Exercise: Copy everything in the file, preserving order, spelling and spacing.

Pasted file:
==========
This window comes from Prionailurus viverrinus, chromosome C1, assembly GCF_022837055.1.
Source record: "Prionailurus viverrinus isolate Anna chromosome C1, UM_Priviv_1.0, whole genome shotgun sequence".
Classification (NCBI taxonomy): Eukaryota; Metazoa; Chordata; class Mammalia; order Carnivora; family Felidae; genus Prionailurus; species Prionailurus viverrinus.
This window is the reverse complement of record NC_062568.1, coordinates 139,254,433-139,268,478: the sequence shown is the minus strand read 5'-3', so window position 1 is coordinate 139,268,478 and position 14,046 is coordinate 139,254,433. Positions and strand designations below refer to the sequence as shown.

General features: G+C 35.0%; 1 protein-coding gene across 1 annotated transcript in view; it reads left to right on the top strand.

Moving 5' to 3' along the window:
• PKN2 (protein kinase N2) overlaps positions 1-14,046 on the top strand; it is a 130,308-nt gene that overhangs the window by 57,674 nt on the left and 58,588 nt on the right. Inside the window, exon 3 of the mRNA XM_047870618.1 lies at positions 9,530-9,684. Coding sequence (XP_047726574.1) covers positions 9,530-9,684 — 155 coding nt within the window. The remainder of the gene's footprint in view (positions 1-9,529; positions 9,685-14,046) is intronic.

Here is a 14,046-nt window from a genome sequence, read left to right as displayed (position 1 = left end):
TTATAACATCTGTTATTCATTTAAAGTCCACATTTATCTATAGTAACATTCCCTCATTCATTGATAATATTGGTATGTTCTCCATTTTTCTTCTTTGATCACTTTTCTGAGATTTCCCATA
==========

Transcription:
This window comes from Prionailurus viverrinus, chromosome C1, assembly GCF_022837055.1.
Source record: "Prionailurus viverrinus isolate Anna chromosome C1, UM_Priviv_1.0, whole genome shotgun sequence".
Classification (NCBI taxonomy): Eukaryota; Metazoa; Chordata; class Mammalia; order Carnivora; family Felidae; genus Prionailurus; species Prionailurus viverrinus.
This window is the reverse complement of record NC_062568.1, coordinates 139,254,433-139,268,478: the sequence shown is the minus strand read 5'-3', so window position 1 is coordinate 139,268,478 and position 14,046 is coordinate 139,254,433. Positions and strand designations below refer to the sequence as shown.

General features: G+C 35.0%; 1 protein-coding gene across 1 annotated transcript in view; it reads left to right on the top strand.

Moving 5' to 3' along the window:
• PKN2 (protein kinase N2) overlaps positions 1-14,046 on the top strand; it is a 130,308-nt gene that overhangs the window by 57,674 nt on the left and 58,588 nt on the right. Inside the window, exon 3 of the mRNA XM_047870618.1 lies at positions 9,530-9,684. Coding sequence (XP_047726574.1) covers positions 9,530-9,684 — 155 coding nt within the window. The remainder of the gene's footprint in view (positions 1-9,529; positions 9,685-14,046) is intronic.

Here is a 14,046-nt window from a genome sequence, read left to right as displayed (position 1 = left end):
TTATAACATCTGTTATTCATTTAAAGTCCACATTTATCTATAGTAACATTCCCTCATTCATTGATAATATTGGTATGTTCTCCATTTTTCTTCTTTGATCACTTTTCTGAGATTTCCCATA